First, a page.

What is Cowpox?

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  • Written By: Matthew F.
  • Edited By: Bronwyn Harris
  • Last Modified Date: 28 September 2019
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Cowpox is a skin and viral disease caused by the cowpox virus. The disease, characterized by pockmarks similar to chickenpox, is related to contact with cows and is a relative of the vaccinia virus. The vaccinia virus was responsible for the smallpox virus and its cure in the 20th century. Less serious than the deadly smallpox, cowpox creates the same kind of mild symptoms as chickenpox. The disease is transmitted through direct contact with cows, horses or any other animal carrying the disease, and appears on human skin as the rash or red blisters common to other pox diseases.

Deriving its name from the dairymaids who commonly transmitted the disease from touching cow udders, cowpox was used to help develop the vaccination for smallpox in 1979. Before that breakthrough, however, the history of human cowpox infection dates back to at least the 18th century. Testing for cowpox as a possible cure for smallpox began in 1791 when German teacher Peter Plett exposed his sons to the cowpox virus intentionally. This exposure thus saved them from the smallpox epidemic that was ravaging the area at the time. Cowpox, like chickenpox, can usually only be contracted once in a person’s life.


Today the disease is almost strictly confined to Europe, most notably in the UK, and is usually the result of contact with infected domestic cats. Despite its name, the disease is no longer common in cows, confining itself instead in woodland rodents such as mouse and similar creatures called voles. Through contact with these rodents, cats contract the virus and it manifests itself in the form of blisters and lesions on the skin of the cat.

Most prevalent in the summer and fall, the cowpox virus can be contracted only through direct contact with an infected animal. Many times the infected area on a human is only seen in the area of contact with the animal, and can be passed to other humans with further contact. The incubation period for the disease is around eight to ten days, and the blisters will generally alleviate themselves, often with minor scarring.

Cowpox, in its history as a cure or vaccine for smallpox, was used much like a flu shot is used today. With introduction of the virus into the human body, the immune system familiarizes itself with the smallpox virus and fights the weaker relative, making the system immune to similar viruses like smallpox or chickenpox.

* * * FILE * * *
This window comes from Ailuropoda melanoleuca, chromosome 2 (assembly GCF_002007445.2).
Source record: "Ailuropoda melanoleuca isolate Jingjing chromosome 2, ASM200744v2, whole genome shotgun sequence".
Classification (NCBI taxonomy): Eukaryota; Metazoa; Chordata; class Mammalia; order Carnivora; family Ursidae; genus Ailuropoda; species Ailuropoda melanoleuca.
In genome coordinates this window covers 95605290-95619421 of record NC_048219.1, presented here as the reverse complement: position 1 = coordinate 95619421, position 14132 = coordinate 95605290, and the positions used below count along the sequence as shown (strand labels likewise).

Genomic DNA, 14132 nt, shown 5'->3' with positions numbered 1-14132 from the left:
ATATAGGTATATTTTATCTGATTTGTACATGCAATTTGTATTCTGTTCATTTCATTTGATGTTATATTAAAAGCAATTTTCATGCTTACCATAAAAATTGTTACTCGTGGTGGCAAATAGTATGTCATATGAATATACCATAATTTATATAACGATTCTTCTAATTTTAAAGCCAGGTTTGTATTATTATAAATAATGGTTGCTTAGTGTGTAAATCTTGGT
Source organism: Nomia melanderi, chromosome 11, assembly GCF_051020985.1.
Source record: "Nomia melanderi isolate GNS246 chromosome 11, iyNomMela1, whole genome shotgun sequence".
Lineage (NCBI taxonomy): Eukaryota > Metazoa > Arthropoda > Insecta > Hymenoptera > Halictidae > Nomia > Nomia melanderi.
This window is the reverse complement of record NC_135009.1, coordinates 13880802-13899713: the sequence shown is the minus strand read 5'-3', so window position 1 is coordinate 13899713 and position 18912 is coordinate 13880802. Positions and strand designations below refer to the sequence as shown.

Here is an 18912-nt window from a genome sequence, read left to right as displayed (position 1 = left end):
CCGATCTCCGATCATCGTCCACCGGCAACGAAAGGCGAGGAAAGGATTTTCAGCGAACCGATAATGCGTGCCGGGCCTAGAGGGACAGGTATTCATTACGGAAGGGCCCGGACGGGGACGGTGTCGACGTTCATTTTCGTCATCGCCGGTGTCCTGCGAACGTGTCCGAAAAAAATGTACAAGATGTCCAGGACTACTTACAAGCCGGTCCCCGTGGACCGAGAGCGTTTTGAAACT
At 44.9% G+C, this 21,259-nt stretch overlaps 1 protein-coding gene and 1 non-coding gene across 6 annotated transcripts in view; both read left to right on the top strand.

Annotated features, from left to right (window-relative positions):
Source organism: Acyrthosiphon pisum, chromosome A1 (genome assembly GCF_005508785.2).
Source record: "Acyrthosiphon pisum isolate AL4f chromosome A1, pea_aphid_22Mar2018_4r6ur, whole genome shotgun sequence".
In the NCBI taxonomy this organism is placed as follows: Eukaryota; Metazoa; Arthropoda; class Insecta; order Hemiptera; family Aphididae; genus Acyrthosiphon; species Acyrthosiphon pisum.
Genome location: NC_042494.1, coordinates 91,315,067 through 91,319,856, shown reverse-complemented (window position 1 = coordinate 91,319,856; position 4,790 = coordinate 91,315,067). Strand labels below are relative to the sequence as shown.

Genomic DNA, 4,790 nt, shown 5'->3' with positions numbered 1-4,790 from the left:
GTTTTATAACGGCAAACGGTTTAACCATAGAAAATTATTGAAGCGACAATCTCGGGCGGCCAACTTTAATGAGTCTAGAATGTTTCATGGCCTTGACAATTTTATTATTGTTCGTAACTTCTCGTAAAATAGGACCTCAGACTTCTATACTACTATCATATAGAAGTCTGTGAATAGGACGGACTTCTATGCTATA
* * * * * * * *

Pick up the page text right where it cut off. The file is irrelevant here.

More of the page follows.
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Post 3

@croydon - I don't know, it's difficult to tell. I think we might have figured out how antibodies work even if the whole thing with cowpox and smallpox hadn't happened.

It is still wonderful that it did though, because every year that the vaccine wasn't being used was one in which people were suffering.

Post 2

@anon181510 - Oh, cowpox isn't really that bad. It's about the same as chickenpox, which generally looks a lot worse than it actually is.

Smallpox on the other hand was a terrible disease. We think we have it bad these days with some of the potential diseases of the modern world, but I don't think we've got anything that matches up to the horror of smallpox.

It would literally make the skin peel away from your body, because you had so many sores and even if you did survive, often you'd be horribly scarred for life. There's a reason the smallpox vaccine was the first one ever developed. People were desperate for a cure.

We were lucky that the cowpox was such a similar disease, without being fatal or modern medicine might not be as advanced now as it is.

Post 1

it is so horrible. The pictures are revolting and i am now so grateful to be happy and healthy.

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